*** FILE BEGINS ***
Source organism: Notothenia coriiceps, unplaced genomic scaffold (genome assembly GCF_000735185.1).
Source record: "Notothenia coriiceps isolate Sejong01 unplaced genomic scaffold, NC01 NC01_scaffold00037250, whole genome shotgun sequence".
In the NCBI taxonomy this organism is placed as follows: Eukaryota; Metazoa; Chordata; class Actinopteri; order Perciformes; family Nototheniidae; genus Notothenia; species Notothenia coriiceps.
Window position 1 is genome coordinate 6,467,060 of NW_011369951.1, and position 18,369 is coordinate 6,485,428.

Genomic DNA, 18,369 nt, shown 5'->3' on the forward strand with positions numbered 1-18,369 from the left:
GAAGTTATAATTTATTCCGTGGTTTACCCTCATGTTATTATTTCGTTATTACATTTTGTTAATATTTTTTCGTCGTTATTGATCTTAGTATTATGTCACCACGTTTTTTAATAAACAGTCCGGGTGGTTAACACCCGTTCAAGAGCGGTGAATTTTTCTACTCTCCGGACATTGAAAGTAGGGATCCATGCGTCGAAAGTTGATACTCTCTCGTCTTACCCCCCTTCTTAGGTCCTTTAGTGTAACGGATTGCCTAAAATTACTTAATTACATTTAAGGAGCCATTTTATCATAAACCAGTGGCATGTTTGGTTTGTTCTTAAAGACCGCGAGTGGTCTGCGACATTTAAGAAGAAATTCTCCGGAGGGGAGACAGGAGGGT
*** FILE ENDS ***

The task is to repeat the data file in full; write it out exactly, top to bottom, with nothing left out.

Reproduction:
Source organism: Notothenia coriiceps, unplaced genomic scaffold (genome assembly GCF_000735185.1).
Source record: "Notothenia coriiceps isolate Sejong01 unplaced genomic scaffold, NC01 NC01_scaffold00037250, whole genome shotgun sequence".
In the NCBI taxonomy this organism is placed as follows: Eukaryota; Metazoa; Chordata; class Actinopteri; order Perciformes; family Nototheniidae; genus Notothenia; species Notothenia coriiceps.
Window position 1 is genome coordinate 6,467,060 of NW_011369951.1, and position 18,369 is coordinate 6,485,428.

Genomic DNA, 18,369 nt, shown 5'->3' on the forward strand with positions numbered 1-18,369 from the left:
GAAGTTATAATTTATTCCGTGGTTTACCCTCATGTTATTATTTCGTTATTACATTTTGTTAATATTTTTTCGTCGTTATTGATCTTAGTATTATGTCACCACGTTTTTTAATAAACAGTCCGGGTGGTTAACACCCGTTCAAGAGCGGTGAATTTTTCTACTCTCCGGACATTGAAAGTAGGGATCCATGCGTCGAAAGTTGATACTCTCTCGTCTTACCCCCCTTCTTAGGTCCTTTAGTGTAACGGATTGCCTAAAATTACTTAATTACATTTAAGGAGCCATTTTATCATAAACCAGTGGCATGTTTGGTTTGTTCTTAAAGACCGCGAGTGGTCTGCGACATTTAAGAAGAAATTCTCCGGAGGGGAGACAGGAGGGT